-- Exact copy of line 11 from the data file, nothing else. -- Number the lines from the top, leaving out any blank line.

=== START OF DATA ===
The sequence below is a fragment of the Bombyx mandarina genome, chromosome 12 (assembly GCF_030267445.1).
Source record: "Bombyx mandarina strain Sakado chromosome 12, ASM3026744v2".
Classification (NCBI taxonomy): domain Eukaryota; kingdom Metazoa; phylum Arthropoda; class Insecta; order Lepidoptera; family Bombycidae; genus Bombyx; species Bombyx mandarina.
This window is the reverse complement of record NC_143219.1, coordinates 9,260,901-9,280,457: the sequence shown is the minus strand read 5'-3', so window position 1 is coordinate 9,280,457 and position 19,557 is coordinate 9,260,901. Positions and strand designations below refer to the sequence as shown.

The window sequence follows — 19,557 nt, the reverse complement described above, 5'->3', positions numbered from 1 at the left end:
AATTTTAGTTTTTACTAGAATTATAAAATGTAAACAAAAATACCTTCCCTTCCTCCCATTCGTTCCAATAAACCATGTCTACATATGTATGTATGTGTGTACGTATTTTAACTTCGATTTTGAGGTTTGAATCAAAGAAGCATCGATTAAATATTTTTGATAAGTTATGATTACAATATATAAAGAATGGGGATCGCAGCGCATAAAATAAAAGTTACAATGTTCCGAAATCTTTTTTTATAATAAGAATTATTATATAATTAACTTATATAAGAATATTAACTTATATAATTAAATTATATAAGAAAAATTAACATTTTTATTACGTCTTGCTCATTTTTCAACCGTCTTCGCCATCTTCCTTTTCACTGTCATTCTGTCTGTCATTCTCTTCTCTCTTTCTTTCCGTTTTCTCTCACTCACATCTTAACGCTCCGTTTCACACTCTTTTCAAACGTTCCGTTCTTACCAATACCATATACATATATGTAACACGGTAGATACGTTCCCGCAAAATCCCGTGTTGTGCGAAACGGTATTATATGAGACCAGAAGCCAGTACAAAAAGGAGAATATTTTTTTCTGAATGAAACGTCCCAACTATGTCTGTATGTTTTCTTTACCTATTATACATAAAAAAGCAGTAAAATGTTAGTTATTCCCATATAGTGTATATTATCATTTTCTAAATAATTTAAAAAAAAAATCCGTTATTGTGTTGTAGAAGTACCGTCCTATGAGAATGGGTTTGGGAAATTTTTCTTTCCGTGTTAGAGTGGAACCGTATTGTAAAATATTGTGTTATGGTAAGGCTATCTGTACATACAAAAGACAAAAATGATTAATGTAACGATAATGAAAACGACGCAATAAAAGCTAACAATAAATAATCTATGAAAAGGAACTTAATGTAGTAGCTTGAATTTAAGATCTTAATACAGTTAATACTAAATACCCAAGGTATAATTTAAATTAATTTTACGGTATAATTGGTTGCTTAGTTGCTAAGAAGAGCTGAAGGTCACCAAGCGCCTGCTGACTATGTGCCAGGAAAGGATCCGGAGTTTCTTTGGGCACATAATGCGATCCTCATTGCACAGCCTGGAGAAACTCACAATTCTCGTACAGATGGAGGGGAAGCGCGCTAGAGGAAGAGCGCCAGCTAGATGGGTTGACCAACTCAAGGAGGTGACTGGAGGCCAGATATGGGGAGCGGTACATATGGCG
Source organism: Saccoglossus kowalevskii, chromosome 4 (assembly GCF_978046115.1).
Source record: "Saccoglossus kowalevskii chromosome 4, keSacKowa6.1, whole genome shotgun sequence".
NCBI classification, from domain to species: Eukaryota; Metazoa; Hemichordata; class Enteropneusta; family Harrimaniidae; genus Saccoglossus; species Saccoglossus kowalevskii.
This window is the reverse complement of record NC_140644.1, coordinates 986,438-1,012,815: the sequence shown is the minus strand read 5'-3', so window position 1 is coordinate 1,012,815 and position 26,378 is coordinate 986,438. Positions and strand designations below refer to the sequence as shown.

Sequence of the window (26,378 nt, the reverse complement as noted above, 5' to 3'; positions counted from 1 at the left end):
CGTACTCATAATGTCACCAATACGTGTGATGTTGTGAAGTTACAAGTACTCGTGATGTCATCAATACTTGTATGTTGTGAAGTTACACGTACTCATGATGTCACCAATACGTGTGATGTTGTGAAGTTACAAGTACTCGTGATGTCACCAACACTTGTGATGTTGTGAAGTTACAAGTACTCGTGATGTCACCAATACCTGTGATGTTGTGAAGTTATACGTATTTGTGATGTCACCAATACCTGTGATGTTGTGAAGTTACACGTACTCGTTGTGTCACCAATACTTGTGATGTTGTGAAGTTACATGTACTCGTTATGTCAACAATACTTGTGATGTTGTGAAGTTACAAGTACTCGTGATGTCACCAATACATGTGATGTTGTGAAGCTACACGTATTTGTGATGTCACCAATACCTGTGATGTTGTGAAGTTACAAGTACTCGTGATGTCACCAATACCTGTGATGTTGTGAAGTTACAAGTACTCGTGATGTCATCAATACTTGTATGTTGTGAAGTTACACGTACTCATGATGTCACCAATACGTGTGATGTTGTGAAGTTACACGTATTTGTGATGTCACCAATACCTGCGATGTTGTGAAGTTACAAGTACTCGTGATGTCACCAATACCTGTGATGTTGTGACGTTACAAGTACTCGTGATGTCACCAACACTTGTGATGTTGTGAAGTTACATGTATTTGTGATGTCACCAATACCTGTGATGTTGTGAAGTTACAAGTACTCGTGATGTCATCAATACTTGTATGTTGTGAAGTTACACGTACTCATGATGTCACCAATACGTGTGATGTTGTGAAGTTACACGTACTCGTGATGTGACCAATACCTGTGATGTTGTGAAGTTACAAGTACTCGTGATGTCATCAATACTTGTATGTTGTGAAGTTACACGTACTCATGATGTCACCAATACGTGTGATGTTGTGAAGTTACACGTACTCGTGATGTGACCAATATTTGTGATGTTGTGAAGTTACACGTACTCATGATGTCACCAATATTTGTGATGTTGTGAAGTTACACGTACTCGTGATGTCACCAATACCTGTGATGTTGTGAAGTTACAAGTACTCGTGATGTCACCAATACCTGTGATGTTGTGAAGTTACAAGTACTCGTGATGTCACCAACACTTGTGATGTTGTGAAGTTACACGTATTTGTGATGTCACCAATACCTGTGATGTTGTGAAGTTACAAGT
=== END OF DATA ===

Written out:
Sequence of the window (26,378 nt, the reverse complement as noted above, 5' to 3'; positions counted from 1 at the left end):